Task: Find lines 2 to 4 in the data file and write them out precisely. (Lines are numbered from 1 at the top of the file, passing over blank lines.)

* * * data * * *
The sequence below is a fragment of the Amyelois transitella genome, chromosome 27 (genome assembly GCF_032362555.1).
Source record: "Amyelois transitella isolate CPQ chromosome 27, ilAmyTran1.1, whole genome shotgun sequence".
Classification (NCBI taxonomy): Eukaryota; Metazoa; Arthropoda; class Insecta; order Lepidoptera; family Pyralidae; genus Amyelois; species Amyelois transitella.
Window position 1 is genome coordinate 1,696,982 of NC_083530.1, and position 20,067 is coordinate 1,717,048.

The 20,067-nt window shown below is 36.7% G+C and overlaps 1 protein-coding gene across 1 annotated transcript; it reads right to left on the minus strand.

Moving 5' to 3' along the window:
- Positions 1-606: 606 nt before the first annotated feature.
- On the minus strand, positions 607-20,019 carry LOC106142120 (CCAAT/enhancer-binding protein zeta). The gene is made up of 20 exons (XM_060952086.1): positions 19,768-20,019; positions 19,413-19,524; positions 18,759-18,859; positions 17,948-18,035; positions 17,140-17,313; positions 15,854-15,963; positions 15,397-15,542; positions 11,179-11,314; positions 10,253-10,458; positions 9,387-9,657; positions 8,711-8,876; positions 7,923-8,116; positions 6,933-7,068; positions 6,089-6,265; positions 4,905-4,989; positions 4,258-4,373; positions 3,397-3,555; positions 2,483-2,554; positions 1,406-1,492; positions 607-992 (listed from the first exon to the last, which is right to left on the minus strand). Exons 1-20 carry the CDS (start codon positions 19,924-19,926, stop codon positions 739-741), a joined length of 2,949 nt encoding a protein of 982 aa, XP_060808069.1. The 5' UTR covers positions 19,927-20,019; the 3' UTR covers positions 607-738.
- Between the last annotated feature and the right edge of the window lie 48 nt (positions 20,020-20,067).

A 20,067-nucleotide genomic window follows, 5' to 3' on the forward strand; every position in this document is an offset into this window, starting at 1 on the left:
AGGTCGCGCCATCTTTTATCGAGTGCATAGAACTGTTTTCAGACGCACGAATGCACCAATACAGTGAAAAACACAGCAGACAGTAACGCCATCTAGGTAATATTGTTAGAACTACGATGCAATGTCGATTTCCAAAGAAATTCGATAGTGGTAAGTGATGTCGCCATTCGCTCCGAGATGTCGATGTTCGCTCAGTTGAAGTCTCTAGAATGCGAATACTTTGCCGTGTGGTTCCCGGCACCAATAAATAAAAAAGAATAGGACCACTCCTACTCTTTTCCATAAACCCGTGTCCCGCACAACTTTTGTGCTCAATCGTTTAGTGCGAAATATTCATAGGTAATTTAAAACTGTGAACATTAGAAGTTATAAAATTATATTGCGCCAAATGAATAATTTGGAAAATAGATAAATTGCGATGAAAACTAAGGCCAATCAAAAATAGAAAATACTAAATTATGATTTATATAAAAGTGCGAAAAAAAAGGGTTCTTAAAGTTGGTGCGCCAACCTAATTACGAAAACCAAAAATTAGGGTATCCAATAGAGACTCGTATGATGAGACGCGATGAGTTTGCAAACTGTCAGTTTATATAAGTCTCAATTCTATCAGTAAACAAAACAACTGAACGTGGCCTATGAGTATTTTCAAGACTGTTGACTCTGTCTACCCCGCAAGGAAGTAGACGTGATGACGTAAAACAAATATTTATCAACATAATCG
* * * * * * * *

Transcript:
Source record: "Amyelois transitella isolate CPQ chromosome 27, ilAmyTran1.1, whole genome shotgun sequence".
Classification (NCBI taxonomy): Eukaryota; Metazoa; Arthropoda; class Insecta; order Lepidoptera; family Pyralidae; genus Amyelois; species Amyelois transitella.
Window position 1 is genome coordinate 1,696,982 of NC_083530.1, and position 20,067 is coordinate 1,717,048.